"At five in the afternoon comes death," claims a haunting snatch of poetry in this equally haunting picture from Iranian director Samira Makhmalbaf. One of the first feature films to emerge from post-Taliban Afghanistan (making it a worthy companion piece to Siddiq Barmak's excellent Osama), this follows Noqreh (Agheleh Rezaie) as she struggles to redefine her role as a woman despite the protestations of her cranky, conservative father (Abdolgani Yousefrazi). Yet with death and misery everywhere, freedom seems an unlikely luxury.
As Noqreh's father drags her and her sister-in-law (Marzieh Amiri) across this bombed-out dustbowl in search of her missing brother, it's clear that international intervention has done little to solve the problems of the country. Unexploded mines kill children, religious extremism is rife, and the people are disenfranchised by years of civil war and a lack of basic education. Too busy burying their dead relatives, people have no interest in politics and death seems ready to come at any hour of the day, not just at five. "Blasphemy is everywhere," claims Noqreh's despairing father. "Many have been killed, the country is in ruins."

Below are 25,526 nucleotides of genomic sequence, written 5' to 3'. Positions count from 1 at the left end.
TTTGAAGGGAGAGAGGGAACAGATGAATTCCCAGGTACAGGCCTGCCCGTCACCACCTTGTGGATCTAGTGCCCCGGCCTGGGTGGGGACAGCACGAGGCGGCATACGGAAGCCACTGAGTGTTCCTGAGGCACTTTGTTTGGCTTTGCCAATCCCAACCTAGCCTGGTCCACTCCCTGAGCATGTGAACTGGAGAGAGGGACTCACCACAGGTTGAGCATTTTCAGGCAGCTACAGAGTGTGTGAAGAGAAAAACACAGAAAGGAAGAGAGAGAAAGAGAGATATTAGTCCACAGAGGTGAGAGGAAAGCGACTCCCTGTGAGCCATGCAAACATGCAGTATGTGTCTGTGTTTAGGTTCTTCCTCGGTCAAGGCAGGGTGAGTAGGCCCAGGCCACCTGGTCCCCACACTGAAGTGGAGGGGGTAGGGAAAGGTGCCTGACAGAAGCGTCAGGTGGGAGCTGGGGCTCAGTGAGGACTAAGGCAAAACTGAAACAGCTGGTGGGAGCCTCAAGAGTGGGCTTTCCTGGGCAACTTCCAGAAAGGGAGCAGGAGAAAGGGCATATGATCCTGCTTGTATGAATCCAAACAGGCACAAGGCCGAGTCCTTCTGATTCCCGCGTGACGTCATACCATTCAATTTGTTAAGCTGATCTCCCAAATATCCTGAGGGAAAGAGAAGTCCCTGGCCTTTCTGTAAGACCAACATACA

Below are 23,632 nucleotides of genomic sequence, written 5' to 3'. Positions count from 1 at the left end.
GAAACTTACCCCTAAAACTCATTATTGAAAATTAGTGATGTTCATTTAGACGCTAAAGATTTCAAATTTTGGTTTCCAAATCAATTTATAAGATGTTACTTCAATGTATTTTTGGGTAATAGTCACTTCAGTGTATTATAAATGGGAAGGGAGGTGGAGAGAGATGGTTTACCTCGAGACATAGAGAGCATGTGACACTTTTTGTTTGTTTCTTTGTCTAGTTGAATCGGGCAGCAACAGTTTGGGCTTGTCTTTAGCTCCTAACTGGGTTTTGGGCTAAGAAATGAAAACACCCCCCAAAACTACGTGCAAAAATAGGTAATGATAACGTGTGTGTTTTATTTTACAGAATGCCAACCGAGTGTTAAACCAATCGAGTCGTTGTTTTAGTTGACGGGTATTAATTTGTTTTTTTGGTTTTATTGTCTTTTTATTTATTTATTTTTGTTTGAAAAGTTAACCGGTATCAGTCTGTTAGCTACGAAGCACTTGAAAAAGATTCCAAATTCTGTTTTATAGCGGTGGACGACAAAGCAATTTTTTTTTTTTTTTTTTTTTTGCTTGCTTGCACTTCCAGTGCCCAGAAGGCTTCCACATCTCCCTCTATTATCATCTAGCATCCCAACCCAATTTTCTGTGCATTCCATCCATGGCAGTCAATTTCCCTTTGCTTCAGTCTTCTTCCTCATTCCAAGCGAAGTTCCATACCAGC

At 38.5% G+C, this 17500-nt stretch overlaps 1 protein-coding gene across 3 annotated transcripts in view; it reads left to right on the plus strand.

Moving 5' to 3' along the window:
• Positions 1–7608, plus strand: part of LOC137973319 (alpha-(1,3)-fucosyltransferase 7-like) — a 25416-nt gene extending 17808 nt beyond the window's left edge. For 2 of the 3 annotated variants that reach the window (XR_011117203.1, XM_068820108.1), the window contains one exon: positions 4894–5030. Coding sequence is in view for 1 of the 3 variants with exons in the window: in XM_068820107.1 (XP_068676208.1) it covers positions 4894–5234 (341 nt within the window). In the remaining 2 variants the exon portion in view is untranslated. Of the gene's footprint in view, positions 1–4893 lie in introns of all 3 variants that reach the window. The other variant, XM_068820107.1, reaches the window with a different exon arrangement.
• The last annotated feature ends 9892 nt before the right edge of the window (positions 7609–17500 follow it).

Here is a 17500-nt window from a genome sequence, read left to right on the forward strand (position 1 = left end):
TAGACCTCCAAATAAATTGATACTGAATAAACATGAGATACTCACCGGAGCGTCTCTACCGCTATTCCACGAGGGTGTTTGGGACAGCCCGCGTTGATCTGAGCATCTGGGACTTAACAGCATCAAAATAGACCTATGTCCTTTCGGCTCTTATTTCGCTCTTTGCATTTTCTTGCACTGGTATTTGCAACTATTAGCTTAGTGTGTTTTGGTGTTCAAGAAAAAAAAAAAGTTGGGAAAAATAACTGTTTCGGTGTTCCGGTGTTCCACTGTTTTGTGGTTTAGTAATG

"HARSH REALITIES OF LIFE"
With the harsh realities of life on the ground proving an obstacle to Noqreh's ambitious dream of female empowerment (she plans to become the first woman president of the new republic), the film finds only a series of hesitant, incomplete images in which to place hope: a pair of battered high heels, a once outlawed game of hopscotch, a clandestine photograph.
With Noqreh's chance encounter with a bemused French UN soldier turning the film's political gaze back on us, the assignment of guilt is clear: we bombed the country to oblivion; now we must aid its redevelopment before the ruins give birth to a second wave of extremism. Judging by the tragic events that conclude this haunting film, we may have already left it too late.
In Farsi with English subtitles.